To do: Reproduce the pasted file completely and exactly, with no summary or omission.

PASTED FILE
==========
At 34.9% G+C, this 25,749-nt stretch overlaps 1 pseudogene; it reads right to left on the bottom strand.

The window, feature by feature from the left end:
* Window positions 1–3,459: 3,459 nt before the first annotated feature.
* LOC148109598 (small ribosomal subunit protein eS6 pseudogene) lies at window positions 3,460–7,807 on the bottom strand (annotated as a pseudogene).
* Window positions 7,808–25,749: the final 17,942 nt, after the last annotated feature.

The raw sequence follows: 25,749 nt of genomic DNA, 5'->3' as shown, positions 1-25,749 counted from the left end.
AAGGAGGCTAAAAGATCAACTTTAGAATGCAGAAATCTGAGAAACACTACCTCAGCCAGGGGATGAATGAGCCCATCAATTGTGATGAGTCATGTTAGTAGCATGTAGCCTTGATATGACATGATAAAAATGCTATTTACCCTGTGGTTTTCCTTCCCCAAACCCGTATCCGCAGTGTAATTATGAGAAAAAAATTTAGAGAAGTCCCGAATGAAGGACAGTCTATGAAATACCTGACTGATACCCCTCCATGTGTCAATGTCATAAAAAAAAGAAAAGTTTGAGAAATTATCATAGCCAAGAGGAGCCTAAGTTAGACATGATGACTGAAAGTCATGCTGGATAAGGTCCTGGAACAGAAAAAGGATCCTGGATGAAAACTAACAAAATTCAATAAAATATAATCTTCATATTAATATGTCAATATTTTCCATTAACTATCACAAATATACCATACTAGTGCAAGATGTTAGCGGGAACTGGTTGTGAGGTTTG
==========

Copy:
At 34.9% G+C, this 25,749-nt stretch overlaps 1 pseudogene; it reads right to left on the bottom strand.

The window, feature by feature from the left end:
* Window positions 1–3,459: 3,459 nt before the first annotated feature.
* LOC148109598 (small ribosomal subunit protein eS6 pseudogene) lies at window positions 3,460–7,807 on the bottom strand (annotated as a pseudogene).
* Window positions 7,808–25,749: the final 17,942 nt, after the last annotated feature.

The raw sequence follows: 25,749 nt of genomic DNA, 5'->3' as shown, positions 1-25,749 counted from the left end.
AAGGAGGCTAAAAGATCAACTTTAGAATGCAGAAATCTGAGAAACACTACCTCAGCCAGGGGATGAATGAGCCCATCAATTGTGATGAGTCATGTTAGTAGCATGTAGCCTTGATATGACATGATAAAAATGCTATTTACCCTGTGGTTTTCCTTCCCCAAACCCGTATCCGCAGTGTAATTATGAGAAAAAAATTTAGAGAAGTCCCGAATGAAGGACAGTCTATGAAATACCTGACTGATACCCCTCCATGTGTCAATGTCATAAAAAAAAGAAAAGTTTGAGAAATTATCATAGCCAAGAGGAGCCTAAGTTAGACATGATGACTGAAAGTCATGCTGGATAAGGTCCTGGAACAGAAAAAGGATCCTGGATGAAAACTAACAAAATTCAATAAAATATAATCTTCATATTAATATGTCAATATTTTCCATTAACTATCACAAATATACCATACTAGTGCAAGATGTTAGCGGGAACTGGTTGTGAGGTTTG